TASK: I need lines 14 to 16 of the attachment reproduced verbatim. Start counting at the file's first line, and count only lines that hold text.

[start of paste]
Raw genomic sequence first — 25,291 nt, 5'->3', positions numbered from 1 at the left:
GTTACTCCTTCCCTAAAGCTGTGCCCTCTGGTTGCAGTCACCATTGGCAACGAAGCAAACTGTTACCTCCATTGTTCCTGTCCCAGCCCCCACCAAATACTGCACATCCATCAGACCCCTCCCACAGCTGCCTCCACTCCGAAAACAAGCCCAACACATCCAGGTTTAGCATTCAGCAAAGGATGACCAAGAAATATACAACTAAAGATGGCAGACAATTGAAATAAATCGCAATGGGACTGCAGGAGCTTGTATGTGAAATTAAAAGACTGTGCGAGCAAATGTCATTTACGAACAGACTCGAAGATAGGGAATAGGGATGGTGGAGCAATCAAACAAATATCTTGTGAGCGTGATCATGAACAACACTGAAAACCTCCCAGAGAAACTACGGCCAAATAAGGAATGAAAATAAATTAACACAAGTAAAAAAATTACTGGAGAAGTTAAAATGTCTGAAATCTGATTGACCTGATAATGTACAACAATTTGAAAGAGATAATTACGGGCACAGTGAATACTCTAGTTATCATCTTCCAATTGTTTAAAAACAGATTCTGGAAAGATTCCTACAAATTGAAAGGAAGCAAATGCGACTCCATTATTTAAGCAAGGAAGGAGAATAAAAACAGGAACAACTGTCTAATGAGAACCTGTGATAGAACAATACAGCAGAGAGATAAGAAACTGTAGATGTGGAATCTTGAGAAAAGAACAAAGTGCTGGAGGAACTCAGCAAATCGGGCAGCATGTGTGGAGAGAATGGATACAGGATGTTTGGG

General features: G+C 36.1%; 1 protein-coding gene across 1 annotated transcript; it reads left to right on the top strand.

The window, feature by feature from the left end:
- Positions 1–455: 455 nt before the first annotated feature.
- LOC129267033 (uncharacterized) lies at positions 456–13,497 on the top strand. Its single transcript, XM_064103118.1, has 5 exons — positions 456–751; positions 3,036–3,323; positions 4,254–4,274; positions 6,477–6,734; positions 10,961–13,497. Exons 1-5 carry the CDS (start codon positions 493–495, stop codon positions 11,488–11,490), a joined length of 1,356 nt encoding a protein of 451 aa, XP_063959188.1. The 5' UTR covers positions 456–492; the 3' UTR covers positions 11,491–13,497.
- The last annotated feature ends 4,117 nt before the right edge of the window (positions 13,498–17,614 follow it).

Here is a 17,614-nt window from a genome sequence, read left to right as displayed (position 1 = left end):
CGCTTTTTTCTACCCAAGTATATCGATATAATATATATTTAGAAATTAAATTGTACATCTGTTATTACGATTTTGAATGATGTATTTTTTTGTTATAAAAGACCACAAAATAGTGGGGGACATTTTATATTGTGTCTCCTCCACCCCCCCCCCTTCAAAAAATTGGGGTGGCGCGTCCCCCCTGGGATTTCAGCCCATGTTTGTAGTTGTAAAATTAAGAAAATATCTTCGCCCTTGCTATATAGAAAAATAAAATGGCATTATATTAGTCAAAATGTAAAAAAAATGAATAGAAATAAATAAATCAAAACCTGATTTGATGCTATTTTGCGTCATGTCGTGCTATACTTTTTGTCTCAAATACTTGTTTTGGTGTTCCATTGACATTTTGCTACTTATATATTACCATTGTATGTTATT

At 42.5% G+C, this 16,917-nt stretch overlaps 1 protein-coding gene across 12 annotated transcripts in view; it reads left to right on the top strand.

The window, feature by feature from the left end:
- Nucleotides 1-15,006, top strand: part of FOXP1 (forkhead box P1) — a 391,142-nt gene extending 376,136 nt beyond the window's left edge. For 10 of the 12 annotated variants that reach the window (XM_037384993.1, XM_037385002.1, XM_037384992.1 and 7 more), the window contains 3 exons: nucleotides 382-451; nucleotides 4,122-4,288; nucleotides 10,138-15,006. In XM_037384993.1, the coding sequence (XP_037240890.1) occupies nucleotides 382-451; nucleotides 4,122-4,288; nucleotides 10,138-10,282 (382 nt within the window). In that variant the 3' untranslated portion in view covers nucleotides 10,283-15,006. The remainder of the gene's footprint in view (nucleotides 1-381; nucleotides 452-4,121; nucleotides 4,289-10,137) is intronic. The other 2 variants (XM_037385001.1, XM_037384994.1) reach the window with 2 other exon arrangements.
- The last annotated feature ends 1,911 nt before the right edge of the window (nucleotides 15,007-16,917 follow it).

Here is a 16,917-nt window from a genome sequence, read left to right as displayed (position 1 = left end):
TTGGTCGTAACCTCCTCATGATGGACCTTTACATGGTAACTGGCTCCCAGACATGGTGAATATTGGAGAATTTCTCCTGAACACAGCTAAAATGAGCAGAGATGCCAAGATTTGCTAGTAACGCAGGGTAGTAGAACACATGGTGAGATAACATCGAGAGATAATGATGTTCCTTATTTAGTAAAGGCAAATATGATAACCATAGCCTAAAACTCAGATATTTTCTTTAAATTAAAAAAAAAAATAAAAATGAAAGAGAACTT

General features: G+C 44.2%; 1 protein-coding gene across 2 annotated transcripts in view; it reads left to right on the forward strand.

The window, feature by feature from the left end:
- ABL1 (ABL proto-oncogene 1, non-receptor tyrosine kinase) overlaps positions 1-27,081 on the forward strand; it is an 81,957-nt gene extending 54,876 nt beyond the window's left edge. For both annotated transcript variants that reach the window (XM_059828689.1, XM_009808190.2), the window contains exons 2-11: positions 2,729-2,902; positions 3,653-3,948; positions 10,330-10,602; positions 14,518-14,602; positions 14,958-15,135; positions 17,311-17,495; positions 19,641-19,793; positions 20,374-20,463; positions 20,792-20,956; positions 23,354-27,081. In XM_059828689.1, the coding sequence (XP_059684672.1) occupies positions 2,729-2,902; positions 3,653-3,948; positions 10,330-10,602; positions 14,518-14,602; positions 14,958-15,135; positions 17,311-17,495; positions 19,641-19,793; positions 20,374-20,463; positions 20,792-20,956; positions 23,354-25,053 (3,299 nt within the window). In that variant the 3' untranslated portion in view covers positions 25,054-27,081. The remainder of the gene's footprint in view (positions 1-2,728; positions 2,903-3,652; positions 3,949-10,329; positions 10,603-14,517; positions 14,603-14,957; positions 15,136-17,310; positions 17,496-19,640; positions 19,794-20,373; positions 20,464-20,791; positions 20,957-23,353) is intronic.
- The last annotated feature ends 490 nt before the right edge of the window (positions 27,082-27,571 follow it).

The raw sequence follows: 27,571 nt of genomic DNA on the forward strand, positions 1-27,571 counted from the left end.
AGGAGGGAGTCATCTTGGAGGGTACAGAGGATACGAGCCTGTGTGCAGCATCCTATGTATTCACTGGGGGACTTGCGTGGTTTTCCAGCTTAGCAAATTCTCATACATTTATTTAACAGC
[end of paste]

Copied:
Here is a 16,917-nt window from a genome sequence, read left to right as displayed (position 1 = left end):
TTGGTCGTAACCTCCTCATGATGGACCTTTACATGGTAACTGGCTCCCAGACATGGTGAATATTGGAGAATTTCTCCTGAACACAGCTAAAATGAGCAGAGATGCCAAGATTTGCTAGTAACGCAGGGTAGTAGAACACATGGTGAGATAACATCGAGAGATAATGATGTTCCTTATTTAGTAAAGGCAAATATGATAACCATAGCCTAAAACTCAGATATTTTCTTTAAATTAAAAAAAAAAATAAAAATGAAAGAGAACTT

General features: G+C 44.2%; 1 protein-coding gene across 2 annotated transcripts in view; it reads left to right on the forward strand.